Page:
Blu-ray Review Comedy

Spook Central Blu-ray Review: Ghostbusters 1 & 2

October 1, 2014Ben Mk


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They're baaack...

This year marks three decades since the theatrical debut of Ghostbusters. And with Halloween right around the corner, what better way to celebrate than to revisit with Ray, Egon, Peter, Winston — and, of course, Slimer — in this seminal, genre-bending comedy classic and its sequel? Sony's just-released anniversary collection bundles both films together, with several all-new extras and Mastered-in-4K video to boot. But for those who may already own any of the two previous Blu-ray releases of the first film, is this new edition worth a double — or even a triple — dip?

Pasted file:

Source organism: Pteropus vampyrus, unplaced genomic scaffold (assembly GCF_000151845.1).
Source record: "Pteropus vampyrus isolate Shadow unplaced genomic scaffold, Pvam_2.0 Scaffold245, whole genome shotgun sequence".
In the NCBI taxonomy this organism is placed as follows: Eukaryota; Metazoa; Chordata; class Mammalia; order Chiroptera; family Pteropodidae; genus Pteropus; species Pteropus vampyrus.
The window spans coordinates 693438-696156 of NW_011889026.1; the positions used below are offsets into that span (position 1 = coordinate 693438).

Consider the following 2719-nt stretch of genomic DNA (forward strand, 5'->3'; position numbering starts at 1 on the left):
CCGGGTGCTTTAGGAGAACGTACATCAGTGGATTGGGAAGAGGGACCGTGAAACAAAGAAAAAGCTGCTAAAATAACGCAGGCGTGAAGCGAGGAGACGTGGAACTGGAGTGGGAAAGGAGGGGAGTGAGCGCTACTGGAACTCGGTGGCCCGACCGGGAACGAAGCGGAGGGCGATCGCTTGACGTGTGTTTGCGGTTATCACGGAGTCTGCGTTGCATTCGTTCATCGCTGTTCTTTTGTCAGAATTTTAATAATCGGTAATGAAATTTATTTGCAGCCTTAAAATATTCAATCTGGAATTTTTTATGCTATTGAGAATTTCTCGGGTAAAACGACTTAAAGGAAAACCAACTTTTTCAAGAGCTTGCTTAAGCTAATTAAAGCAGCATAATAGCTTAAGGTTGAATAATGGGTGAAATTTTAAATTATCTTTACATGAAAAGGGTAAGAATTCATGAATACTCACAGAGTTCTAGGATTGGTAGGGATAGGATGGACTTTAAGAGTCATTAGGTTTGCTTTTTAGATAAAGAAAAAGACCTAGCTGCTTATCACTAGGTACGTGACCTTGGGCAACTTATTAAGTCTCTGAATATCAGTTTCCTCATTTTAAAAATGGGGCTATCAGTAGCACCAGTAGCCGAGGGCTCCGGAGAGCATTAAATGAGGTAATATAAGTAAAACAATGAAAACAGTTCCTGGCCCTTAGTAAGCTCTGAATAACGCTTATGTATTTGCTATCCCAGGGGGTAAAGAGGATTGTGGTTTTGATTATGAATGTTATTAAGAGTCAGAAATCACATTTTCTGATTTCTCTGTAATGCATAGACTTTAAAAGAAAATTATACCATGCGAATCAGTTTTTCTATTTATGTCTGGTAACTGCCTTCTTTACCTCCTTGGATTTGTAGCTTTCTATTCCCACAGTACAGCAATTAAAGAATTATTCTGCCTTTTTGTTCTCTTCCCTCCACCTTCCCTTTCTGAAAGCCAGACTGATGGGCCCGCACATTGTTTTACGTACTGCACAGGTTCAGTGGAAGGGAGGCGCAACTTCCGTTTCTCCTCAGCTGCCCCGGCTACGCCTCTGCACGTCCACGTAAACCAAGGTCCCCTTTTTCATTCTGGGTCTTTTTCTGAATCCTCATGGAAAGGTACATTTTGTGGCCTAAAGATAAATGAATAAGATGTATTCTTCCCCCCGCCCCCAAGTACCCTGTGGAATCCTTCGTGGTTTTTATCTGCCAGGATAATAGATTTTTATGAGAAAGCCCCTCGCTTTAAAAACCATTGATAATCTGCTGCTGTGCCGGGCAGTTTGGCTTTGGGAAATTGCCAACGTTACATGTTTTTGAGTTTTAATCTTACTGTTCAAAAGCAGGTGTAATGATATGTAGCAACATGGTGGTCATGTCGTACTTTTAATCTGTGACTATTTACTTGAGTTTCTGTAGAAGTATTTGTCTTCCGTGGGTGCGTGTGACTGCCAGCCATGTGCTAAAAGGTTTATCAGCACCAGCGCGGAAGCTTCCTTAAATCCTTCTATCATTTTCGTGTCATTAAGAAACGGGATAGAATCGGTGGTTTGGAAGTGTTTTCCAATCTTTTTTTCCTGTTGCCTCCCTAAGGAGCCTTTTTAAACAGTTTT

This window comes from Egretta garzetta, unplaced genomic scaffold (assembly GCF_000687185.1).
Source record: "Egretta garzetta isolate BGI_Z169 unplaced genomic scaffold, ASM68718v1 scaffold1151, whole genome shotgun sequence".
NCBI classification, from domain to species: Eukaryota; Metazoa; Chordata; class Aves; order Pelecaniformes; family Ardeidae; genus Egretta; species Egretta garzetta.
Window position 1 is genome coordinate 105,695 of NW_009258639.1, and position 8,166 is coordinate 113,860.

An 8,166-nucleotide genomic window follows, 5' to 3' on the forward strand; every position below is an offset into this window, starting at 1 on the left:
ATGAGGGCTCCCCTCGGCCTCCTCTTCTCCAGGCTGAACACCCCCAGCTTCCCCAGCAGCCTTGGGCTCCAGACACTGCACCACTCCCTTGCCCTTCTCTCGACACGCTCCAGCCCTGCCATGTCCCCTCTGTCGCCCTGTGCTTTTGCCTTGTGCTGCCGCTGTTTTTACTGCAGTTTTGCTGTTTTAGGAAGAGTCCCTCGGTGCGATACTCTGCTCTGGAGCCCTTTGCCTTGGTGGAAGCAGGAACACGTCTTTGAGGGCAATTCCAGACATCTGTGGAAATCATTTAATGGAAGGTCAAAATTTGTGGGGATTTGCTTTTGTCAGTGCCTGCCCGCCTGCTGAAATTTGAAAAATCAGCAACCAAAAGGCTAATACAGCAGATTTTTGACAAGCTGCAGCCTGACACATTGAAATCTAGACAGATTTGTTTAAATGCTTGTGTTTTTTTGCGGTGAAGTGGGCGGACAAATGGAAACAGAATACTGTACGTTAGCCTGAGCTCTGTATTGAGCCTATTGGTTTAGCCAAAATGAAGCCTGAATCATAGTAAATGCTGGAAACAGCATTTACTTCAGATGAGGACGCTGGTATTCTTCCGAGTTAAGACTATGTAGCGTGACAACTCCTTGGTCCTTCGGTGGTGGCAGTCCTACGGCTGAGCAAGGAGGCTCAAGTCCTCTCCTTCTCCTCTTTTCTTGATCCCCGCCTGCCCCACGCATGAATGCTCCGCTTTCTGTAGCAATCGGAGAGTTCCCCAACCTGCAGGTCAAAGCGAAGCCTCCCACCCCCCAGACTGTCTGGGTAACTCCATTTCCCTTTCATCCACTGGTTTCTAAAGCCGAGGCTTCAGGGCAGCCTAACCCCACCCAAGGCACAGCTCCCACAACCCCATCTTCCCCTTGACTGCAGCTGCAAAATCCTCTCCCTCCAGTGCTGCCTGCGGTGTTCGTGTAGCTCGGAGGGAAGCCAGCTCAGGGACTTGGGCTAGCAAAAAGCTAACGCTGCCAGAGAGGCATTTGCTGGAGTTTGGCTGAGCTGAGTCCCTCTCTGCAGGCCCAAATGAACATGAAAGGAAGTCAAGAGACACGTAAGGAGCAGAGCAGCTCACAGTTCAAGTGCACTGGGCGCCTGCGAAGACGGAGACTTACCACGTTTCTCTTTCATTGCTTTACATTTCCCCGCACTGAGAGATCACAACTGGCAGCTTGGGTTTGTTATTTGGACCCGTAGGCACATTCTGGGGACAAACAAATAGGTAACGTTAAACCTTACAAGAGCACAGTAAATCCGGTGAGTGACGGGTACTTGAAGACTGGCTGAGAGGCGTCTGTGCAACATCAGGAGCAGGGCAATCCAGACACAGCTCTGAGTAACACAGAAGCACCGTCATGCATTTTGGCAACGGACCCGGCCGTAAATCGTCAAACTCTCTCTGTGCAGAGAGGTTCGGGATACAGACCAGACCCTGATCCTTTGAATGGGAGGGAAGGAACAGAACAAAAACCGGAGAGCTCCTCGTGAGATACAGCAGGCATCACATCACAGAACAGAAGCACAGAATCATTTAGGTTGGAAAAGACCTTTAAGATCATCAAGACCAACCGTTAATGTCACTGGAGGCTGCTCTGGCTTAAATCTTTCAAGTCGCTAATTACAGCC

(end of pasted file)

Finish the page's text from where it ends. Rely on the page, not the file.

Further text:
The Films Is there anyone out there who hasn't seen Ghostbusters? Even if you're among the minority of moviegoers, you're probably at least familiar with it, as the film has made quite an impact on popular culture over the years. From toys to videogames, cartoon spin-offs to clothing, you'd be hard-pressed to think of a consumer product that hasn't been swept up in the marketing and merchandising boom it triggered.

It all started in 1984, with the film that re-teamed director Ivan Reitman with Harold Ramis, co-writer of Reitman's previous two films, Meatballs and Stripes, and Bill Murray, the star of those films. Also joining them was one of the original members of SCTV Toronto and Saturday Night Live, Dan Aykroyd, on whose original concept the movie was based, and Ernie Hudson, who had become a familiar face on the small screen, with guest-starring roles on such shows as The A-Team, The Dukes of Hazzard and The Incredible Hulk.